I ask a friendly security guard if I could take photos. "Yes but no flash," she says. "What about a tripod with no flash? "She phones her boss. I would have to clear a time and date, security personnel would have to be with me while I shoot. I pull out my pen and begin to jot this info in my notebook. She hands me a stubby yellow pencil and grins. "No pens," she says, "a lot harder to remove ink than pencil." Such is the state of security-minded museums these days.
This building will close down on September 8. A partial collection of art from the Sterling and Francine Clark Art Institute will be transferred to the nearby stone Hill Center at the end of September. Now under construction, the new Sterling and Francine Clark Art Institute is scheduled to open in July 2014. With lots of glass and reflective pools it promises to be quite special. The present structure will be home to the administrative offices and education center.
The exhibit "Winslow Homer: Making Art, Making History"at the Sterling and Francine Art Institute is making history itself. Nearly 1000 people each Saturday and Sunday have crowded through the exhibit all summer. The George Inness exhibit on the same floor draws mainly on the coattails of Mr. Homer.
Nearly every casual museum junkie is familiar with Winslow Homer's iconic oil paintings inspired by the coast of Maine. This exhibit gives equal weight to Winslow Homer's less trumpeted skills in other medums. The show includes 11 paintings, 18 watercolors, and dozens of wood engravings, etchings, lithographs, and drawings.To put it plainly, the range of Homer's abilities are astonishing. He had talent, ambition, and the energy to promote himself. Once his career got rolling, Katie, bar the door.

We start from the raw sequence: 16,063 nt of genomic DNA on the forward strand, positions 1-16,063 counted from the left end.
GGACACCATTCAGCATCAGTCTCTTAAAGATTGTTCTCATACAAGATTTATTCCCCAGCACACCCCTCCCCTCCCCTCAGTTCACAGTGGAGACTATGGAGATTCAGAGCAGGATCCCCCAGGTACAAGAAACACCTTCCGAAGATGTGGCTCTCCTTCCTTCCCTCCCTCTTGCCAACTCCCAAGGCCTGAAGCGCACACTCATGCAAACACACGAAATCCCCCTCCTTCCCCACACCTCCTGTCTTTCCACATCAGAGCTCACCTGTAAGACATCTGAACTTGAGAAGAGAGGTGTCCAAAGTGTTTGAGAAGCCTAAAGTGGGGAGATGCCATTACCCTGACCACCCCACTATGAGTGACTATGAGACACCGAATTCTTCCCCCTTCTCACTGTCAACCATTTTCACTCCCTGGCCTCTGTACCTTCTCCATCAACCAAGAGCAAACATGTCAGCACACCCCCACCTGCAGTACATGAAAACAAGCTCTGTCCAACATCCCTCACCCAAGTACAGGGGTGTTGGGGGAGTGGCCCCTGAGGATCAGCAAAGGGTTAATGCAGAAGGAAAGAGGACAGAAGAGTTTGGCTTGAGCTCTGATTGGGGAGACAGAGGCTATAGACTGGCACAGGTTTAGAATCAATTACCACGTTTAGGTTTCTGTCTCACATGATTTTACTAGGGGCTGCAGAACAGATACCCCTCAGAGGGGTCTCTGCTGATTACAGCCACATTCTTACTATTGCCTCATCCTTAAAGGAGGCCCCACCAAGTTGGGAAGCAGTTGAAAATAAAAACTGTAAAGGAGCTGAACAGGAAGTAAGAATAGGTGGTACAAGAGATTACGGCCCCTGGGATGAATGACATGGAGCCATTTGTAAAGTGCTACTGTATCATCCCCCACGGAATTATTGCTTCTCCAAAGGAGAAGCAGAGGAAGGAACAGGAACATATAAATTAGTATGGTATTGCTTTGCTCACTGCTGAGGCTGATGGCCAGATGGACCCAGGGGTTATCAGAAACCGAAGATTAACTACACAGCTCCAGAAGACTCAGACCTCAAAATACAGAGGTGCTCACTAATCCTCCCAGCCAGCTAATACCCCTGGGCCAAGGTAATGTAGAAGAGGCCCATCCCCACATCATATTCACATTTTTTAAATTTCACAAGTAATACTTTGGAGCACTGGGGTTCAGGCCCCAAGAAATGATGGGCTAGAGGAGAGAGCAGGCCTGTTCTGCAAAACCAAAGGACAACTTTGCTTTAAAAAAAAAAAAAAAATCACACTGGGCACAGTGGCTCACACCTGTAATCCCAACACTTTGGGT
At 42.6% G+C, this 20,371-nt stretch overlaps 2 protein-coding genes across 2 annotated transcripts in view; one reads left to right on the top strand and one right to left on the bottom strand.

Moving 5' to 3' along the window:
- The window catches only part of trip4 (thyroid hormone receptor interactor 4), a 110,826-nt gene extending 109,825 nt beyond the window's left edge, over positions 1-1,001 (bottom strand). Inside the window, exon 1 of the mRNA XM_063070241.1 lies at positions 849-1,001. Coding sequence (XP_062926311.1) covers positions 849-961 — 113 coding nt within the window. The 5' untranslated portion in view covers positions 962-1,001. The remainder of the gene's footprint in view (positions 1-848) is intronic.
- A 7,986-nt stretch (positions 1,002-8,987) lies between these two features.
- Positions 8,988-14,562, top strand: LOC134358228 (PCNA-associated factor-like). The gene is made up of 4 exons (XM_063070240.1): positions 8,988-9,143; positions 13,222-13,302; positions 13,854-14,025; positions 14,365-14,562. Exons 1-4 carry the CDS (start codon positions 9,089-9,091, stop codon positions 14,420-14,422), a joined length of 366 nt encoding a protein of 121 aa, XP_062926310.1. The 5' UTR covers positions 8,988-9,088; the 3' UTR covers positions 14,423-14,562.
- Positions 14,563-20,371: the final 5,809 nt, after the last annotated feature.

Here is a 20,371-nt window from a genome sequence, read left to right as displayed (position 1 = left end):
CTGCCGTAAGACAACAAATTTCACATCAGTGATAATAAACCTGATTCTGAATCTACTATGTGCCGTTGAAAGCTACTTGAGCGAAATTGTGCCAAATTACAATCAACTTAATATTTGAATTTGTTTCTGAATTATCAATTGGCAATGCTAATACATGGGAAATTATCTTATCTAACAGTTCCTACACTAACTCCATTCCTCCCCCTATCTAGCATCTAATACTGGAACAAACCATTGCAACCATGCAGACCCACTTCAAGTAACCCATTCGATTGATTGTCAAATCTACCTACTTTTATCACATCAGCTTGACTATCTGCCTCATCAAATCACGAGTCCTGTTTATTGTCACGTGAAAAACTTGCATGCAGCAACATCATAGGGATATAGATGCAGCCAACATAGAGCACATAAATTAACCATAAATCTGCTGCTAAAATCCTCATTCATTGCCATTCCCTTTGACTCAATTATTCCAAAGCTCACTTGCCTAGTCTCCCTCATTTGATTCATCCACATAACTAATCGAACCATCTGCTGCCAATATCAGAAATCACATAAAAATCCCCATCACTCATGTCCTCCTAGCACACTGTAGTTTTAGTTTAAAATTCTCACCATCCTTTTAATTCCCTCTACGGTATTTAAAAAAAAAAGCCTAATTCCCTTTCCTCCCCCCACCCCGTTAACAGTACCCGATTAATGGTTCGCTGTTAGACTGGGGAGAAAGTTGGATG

The special exhibition gallery on the second floor has been partitioned into three sections. The walls have been painted a rich shade of brown, green, and cranberry to set the sections apart visually and give more oomph to Homer's art. The first room features a wall with row after row of engravings displayed shoulder to shoulder, text introducing the exhibit, and three sheet music covers designed by Homer as engravings.
The second room, "Wood Engravings As Fine Art," is a doozy. An entire wall, floor to ceiling, displays wood engravings labeled "Economics and Class," "Courtship," "Music and Dancing," "The Civil War,""Thanksgiving," "Leisure," "The Sea," "Women," "Work," and "School".
The engravings leave no doubt that they should be considered fine art - and that Homer's sense of curiosity was deep. Most of the engravings were created in the 1860s and 1870s. Many of them are rich with exquisite detail and subtle shadings from grays to black to white ("Snap tThe Whip" 1873). The range of subject matter may have been whipped up for commercial reasons but there was nothing mechanical about the renderings and each conveys a sense of movement, subtle or ebullient.
When he was charmed by how an engraving turned out, he'd make an oil painting or a watercolor version. The same might happen in reverse with an oil painting or watercolor. Five of the seven engravings on display turn up as oil paintings or watercolors later in the show. The engravings are miniature optical short stories. When he made one he liked, he'd create one for a different audience.
An egrossing wall covered with Homer's wood engravings;
School themes; "Snap the Whip" 1873. You can sense movement, subtle or dynamic, in every one of these engravings, from the kid's energetic play to the schoolteacher's daydreaming out the window and her one student's pensive mood.
Homer was fascinated with the human dimension of the war, was more interested in the behind the lines aspects - (L) "Civil War Bivouac Fire On the Potomac" 1861 captures the sense of downtime between battles, card playing, Negros dancing and fiddling, pipe smoking soldiers, rows of tents against the night sky, a portrait of war behind the front lines.